Townsquare objectors did not try to block permit, developers say

Developers say they have met residents' associations to clarify misconceptions

A render provided by developers of the project's final appearance.

A render provided by developers of the project's final appearance.

Townsquare skyscraper excavation works could begin as objectors had not sought to suspend the project permit when they had the chance to do so, project developers said this morning.

“We have been granted an executable permit and none of the objectors requested a suspension of this permit when they had a clear and legal opportunity to do so," a spokesman for developers of the €100 million Qui-si-Sana project, said. 

"Therefore, there is no way that starting excavation now impedes a fair hearing."

INTERVIEW: We chose to go up rather than across, says Townsquare developer

The Townsquare high-rise will feature 159 residential units, more than 4,500 square metres of offices, some 8,000 square metres of commercial space and around 750 parking spaces as well as the restoration of Villa Drago.

The project was approved by the Planning Authority in August 2016 by a single vote, during a hearing which environmental regulator Victor Axiaq missed, citing health reasons.

Excavation works

Developers had announced their intention to start excavation works two weeks ago, prompting criticism that they were preempting an appeals process that has yet to be concluded by the PA.

Objectors to the project, which include Sliema Local Council and NGO Din L-Art Ħelwa, say the 38-storey tower will choke the area of sunlight and parking and have a detrimental effect on the local skyline.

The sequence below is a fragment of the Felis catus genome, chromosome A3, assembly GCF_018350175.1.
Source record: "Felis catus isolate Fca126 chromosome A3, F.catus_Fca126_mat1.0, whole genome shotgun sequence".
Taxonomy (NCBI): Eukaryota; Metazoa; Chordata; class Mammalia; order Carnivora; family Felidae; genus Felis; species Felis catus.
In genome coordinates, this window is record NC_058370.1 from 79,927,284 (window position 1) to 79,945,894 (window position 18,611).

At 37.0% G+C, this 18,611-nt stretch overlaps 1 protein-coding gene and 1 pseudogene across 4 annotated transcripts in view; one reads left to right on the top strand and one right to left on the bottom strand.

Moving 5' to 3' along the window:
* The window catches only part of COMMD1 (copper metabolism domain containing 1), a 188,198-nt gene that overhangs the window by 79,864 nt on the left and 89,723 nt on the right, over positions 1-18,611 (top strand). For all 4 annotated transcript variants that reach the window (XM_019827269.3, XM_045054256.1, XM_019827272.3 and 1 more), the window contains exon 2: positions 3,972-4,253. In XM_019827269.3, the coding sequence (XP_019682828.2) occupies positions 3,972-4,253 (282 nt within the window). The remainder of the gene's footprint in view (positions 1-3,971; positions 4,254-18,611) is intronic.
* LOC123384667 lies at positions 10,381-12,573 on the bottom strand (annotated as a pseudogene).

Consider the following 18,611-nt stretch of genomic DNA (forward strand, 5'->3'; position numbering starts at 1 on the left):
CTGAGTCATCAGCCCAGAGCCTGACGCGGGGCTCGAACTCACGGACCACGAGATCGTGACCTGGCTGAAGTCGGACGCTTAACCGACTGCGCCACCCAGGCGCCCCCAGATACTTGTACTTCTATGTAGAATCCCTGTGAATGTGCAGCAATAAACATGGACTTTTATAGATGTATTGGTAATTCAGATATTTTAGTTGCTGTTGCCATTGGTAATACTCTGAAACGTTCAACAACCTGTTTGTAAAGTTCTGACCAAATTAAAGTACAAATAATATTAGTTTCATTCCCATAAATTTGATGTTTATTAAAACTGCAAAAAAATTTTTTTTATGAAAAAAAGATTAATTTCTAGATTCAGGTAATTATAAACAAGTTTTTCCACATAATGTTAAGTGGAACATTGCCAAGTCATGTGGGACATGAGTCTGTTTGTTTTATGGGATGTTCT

Their appeal highlights what they say were a series of shortcomings in the PA's process of approving the project application.

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Developers have rebuffed those criticisms and today argued that there was no way of knowing whether the appeal would be concluded by November, as some have suggested, saying this was "pure conjecture, since the timeframe could be further extended for another six months or even longer if the matter goes to court".

In their statement, Townsquare developers said they met the Qui-Si-Sana and Tigne' residents associations to brief them on mitigation measures being taken during the project's construction phase, which is expected to take more than four years. Excavation works are expected to take 10 months.

During the meeting, which followed a similar one with Sliema mayor Anthony Chircop, developers reassured associations that more than 7,000 square metres of the 12,000 metre plot would be dedicated to open spaces open to the public, as promised.

“The open spaces are dictated by PA permit and these have neither shrunk nor increased,” a spokesman for the developers said.

Contractors carrying out works would not be using noisy pneumatic drills and trucks exiting the site would be washed down to prevent dust clouds, developers have also said.

A spokesman for the project developers said they welcomed open dialogue and were very conscious of their responsibility to the Sliema community.

"We hope, however, that dialogue takes place on the basis of facts," they added.

Residents with queries about the project can visit the project office on Tigné Street or contact a specially set-up helpline on 2789 6034 or 2133 1560.

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